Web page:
After twenty years of consummate service, what’s a reasonable expectation for a new Death Cab For Cutie album? Excelling among the late 90s lo-fi blitzkrieg, proceeded by their valourisation as *the* quintessential 00s indie rock sound by The OC, and their subsequent – probably inevitable and categorically unfair – degeneration into cultural pastiche as the talismans for earnestly twee heartbreak, and their partial critical re-reappraisal – or forwardlash – that their greatness is rooted in their earnestly twee heartbreak; Death Cab’s arc as a band feels complete, and everything from now on feels surplus to requirements. Is it sound to anticipate a record as epochally brilliant as Transatlanticism or a song as singularly gorgeous as ‘What Sarah Said’? I don’t think so.

Now, given their previous album, 2015’s Kintsugi, was both melodically good and conceptually interesting, you could argue that Death Cab have plenty left in the tank and that anything other than their absolute all is complacency at best and a dereliction of duty at worst, but you’d be an idiot. Scroll through comment sections on Youtube, and publications who actually deploy comment sections, and you’ll see anonymous subhumans lambasting recent Death Cab for lacking the emotional volatility of the early stuff, conflating Ben Gibbard's dip in form with his romantic life improving, his mental health improving; “I prefer heartbroken Ben;” “I prefer alcoholic Ben;”

There’s a debate circulating The Discourse at the moment, precipitated somewhat after The Last Jedi’s release last December, around fans’ owning art and whether the creator secedes jurisdiction once art escapes into the world; and there shouldn’t be, because fans and their incessant fetishising of art’s creation, particularly addiction or depression, can fuck off. Ben Gibbard doesn’t owe you anything, you are not entitled to art created through pain, and you have no right to demand unhappiness to placate your break-up playlist.

Thank You For Today isn’t great, but it’s pretty good. Gibbard has remarried, to photographer and tour manager Rachel Demy, and after the miserable fallout from his divorce with Zoey Deschanel and departure of long-time producer and guitarist Chris Walla moulded Kintsugi’s pessimism, Thank You is intent on rediscovery and renewal, his returning to his hometown and rebuilding of his lovelife, and in a clichéd but-no-less enthusiastic way, confronting his demons. On lead single ‘Gold Rush,’ whose slacker bustle recalls Odelay-era Beck (and is the first use of a sample in Death Cab’s discography, off Yoko Ono’s ‘Mind Train’), he meditates on his hometown Seattle’s passing into gentrification and passing beyond recognition, consolidated by the guilt-tripped memory ‘You Moved Away,’ written for his friend Derek Ardman and their mutual, contradictory relationship with the city.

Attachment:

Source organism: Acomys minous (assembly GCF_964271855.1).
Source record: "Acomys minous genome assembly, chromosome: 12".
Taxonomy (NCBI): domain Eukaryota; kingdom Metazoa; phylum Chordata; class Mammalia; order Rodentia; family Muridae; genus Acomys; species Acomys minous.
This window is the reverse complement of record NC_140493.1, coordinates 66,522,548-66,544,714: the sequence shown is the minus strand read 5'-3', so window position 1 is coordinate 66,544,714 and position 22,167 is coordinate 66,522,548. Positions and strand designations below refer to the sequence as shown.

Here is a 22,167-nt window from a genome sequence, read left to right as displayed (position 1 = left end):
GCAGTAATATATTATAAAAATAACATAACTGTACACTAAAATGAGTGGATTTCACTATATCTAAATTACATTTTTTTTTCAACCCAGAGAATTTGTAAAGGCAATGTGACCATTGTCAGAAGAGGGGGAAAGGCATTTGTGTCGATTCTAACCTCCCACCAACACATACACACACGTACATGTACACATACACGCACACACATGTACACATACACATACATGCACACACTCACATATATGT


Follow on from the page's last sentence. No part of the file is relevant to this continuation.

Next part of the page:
Instrumentally, it’s clean and smiling. As on Kinstugi, there’s electronics, though they’re conspicuously bubblier; likewise the guitars are effervescent with very minute reverb, there’s gurgling strings, pulsating piano. When it gets going, Thank You sounds like less tedious Elbow (‘Summer Years’); or if The War On Drugs sang about intimacy metaphors (‘When We Drive,’ ‘Northern Lights’). It’s slight with numbed edges, yes, but it’s bright and gently uplifting.

When it sounds most classically Death Cab – that negligibly distorted guitar, downtempo muted percussion, Gibbard’s malleable drawl – Pavlovian instinct prepares you for the emotional troughs; ‘Your Hurricane’ is tinged with loss and regret at an inability to reconcile, perhaps the most harmoniously astute song on the record, and ‘Autumn Love,’ bristling in Gibbard’s plea that said seasonal fling is “not enough,” initially evokes the nostalgia and retrospective transience of intense passion, a failure in other words, but its arpeggiating build, choral breakdown, emphatic chord change, and swelling strings, instil a triumphalism, and the ‘Autumn Love’ meaning inverts; Gibbard is no longer impugned by remorse over love’s transience but expectant of better, admitting that he deserves a lasting, fulfilling relationship.

This is affirmed by the closing, low-key anthemic ‘60 And Punk,’ not so much a rebuttal to middle age as a compromise with it, in which he roars “When you're looking in the mirror do you see /The kid that you used to be?". The record transplants you to Gibbard, now beginning to overcome the past and intuiting hope at what he, and the world, is capable of moving forward.

Thank You For Today is uninspired but competent and honest, a laudable addendum to an unquantifiably meaningful legacy. I’ll take the endurance of ‘Brothers On A Hotel Bed’ and an artist’s happiness over masochistic boundary-pushing any day.